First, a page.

Hedge funds are on the rise and making it into the mainstream, according to the latest survey from the Hennessee Hedge Fund Advisory Group. The 11th annual Hennessee Hedge Fund Manager Survey found that hedge fund assets have soared 27% in just one year, from $795 billion to more than $1 trillion.

Most of that growth came from new money (17%), while positive performance also played a significant role (10%). In addition, the number of offerings went up 15%, from 7,000 to 8,050.

This type of growth indicates that hedge funds have graduated from being a sideline offering for only the most sophisticated investors to a much more mainstream product, said E. Lee Hennessee, managing principal of the New York-based Hennessee Group.

"Hennessee Group has been monitoring hedge funds since 1987 and the growth [the industry has] experienced indicates that hedge funds have matured to an accepted asset class," he said.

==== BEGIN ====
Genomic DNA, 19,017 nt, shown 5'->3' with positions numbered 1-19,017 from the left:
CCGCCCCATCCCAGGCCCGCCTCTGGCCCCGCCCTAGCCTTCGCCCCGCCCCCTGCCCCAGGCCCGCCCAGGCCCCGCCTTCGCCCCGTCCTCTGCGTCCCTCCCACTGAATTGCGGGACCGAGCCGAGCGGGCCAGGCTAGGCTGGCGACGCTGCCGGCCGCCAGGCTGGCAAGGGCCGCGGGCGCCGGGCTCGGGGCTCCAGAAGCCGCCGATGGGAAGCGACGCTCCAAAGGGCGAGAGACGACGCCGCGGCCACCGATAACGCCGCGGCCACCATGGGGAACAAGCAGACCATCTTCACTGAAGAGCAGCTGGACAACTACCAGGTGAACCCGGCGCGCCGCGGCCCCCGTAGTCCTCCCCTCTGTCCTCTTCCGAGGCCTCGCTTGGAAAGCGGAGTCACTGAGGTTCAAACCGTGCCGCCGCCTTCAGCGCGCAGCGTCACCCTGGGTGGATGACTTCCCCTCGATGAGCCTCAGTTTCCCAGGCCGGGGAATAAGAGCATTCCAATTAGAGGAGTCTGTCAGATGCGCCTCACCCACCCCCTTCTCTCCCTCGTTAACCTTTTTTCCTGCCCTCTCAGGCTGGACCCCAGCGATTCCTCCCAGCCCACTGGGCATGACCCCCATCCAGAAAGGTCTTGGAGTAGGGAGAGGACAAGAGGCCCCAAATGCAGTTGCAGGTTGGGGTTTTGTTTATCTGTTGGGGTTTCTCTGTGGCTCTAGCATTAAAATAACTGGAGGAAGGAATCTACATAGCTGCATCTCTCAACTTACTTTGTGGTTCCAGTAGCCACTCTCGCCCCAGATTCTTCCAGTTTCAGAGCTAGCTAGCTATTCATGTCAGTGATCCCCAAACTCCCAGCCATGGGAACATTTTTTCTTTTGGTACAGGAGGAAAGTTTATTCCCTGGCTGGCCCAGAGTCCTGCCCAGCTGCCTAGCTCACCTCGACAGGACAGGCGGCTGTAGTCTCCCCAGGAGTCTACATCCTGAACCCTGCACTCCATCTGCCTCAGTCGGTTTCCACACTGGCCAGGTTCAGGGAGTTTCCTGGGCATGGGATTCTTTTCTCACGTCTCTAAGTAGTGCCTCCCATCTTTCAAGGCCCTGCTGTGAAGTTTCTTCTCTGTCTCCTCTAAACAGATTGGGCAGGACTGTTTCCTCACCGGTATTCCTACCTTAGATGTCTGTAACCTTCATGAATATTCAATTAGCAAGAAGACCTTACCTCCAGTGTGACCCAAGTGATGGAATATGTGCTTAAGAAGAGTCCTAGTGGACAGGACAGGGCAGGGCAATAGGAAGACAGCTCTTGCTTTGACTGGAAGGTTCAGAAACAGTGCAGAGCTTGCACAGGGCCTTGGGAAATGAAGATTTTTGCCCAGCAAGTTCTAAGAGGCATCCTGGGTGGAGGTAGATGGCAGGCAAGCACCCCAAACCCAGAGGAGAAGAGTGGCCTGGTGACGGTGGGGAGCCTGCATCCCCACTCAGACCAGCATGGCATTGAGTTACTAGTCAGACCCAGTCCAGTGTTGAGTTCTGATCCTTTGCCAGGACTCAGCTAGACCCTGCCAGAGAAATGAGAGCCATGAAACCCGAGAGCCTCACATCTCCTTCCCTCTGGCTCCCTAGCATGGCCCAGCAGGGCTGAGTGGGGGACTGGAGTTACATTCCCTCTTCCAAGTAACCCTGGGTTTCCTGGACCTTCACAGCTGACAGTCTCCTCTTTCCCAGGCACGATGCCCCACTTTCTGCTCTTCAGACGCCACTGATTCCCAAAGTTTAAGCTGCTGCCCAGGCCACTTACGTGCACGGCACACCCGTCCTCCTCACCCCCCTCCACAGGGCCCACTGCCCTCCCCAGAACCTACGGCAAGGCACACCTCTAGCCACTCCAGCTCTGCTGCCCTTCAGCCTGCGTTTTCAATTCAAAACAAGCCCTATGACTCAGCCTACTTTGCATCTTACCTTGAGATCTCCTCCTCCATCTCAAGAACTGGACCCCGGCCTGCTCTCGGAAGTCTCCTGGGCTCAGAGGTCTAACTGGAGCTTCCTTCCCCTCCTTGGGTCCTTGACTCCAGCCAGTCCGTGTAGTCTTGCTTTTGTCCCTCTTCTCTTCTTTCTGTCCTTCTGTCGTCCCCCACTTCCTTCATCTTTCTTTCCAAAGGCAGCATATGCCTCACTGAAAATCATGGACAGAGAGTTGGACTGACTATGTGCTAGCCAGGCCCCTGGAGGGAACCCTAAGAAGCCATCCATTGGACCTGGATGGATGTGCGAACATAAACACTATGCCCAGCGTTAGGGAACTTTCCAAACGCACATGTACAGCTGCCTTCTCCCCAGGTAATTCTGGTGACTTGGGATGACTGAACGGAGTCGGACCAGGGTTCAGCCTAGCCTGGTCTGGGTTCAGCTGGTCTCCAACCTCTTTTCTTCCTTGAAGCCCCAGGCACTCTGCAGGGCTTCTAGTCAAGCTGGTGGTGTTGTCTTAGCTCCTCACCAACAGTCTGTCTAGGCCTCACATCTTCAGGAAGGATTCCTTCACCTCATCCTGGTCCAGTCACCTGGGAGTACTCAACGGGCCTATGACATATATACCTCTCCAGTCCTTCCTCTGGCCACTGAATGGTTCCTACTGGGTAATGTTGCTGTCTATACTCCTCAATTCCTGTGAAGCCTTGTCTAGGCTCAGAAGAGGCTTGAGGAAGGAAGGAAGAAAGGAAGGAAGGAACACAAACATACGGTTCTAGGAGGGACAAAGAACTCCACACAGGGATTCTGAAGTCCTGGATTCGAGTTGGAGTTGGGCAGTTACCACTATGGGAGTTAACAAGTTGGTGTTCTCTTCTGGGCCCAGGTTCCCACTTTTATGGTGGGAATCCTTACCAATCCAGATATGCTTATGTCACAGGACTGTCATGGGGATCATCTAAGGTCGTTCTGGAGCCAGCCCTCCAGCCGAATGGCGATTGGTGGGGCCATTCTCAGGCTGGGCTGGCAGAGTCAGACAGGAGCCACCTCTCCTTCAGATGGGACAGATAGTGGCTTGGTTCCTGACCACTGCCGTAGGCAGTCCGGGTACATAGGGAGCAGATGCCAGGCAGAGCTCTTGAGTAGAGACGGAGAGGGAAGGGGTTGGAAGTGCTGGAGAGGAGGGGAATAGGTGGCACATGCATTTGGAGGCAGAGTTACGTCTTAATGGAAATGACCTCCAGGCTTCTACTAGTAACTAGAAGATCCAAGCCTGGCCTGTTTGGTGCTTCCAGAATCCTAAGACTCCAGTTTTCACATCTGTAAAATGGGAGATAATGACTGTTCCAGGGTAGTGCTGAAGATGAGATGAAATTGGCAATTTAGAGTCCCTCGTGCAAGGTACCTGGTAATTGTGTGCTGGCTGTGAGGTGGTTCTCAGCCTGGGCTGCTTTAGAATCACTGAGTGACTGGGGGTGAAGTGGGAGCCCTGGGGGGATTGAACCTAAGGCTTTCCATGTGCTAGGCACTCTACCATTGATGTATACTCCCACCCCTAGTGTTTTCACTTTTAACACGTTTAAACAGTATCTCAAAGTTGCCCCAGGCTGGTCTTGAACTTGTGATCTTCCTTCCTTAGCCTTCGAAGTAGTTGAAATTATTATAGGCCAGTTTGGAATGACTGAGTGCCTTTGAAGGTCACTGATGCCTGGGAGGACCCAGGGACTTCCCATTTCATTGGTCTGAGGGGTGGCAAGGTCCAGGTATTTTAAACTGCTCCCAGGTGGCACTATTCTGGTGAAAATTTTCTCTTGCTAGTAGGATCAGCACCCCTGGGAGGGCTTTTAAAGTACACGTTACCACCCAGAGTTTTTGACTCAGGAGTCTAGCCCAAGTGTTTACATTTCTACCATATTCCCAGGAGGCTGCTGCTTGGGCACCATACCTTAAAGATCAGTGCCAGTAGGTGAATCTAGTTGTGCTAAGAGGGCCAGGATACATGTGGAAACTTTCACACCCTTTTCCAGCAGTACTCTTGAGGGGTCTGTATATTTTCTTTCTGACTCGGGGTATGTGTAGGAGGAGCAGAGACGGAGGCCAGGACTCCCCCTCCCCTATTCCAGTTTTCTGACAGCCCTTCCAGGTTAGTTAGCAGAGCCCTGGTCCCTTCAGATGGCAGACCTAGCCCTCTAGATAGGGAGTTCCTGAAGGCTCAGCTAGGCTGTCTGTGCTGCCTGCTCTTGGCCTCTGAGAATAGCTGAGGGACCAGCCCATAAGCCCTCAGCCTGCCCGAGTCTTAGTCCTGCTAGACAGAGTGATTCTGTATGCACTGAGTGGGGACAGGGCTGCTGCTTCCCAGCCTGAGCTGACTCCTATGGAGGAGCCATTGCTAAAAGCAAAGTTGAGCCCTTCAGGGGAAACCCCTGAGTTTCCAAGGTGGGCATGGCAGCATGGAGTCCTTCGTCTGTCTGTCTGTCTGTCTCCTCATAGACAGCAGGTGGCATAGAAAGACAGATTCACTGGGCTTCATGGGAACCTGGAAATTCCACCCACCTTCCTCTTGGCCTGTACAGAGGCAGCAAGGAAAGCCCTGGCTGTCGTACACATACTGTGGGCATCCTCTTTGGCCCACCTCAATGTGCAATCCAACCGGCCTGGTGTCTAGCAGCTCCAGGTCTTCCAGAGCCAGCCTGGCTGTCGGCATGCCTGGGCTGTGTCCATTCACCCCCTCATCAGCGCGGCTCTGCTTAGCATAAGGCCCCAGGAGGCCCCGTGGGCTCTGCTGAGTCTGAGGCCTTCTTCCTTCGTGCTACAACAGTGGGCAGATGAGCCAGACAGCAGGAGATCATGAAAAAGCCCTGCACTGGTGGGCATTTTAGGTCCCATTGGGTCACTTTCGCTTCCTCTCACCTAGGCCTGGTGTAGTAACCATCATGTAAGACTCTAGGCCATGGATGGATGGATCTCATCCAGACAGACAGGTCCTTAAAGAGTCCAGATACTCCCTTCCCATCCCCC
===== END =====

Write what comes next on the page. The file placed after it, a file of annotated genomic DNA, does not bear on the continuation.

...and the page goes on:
One challenge created by the growth of the industry is that hedge funds will run into a shortage of stocks and bonds to borrow as part of their short hedge ratios, said Charles Gradante, managing principal at Hennessee Group.

"Consequently, the use of derivatives to hedge will likely increase as the industry grows going forward, a situation which will change the industry's landscape," Gradante explained.

The survey also discovered that hedge funds traded more frequently in 2004 than in the previous year, on average turning their portfolios over 3.35 times, as opposed to 2.99 times in 2003. Fees are also on the rise, with 53% of managers charging more than 1% as an annual management fee, versus 41% in 2003.

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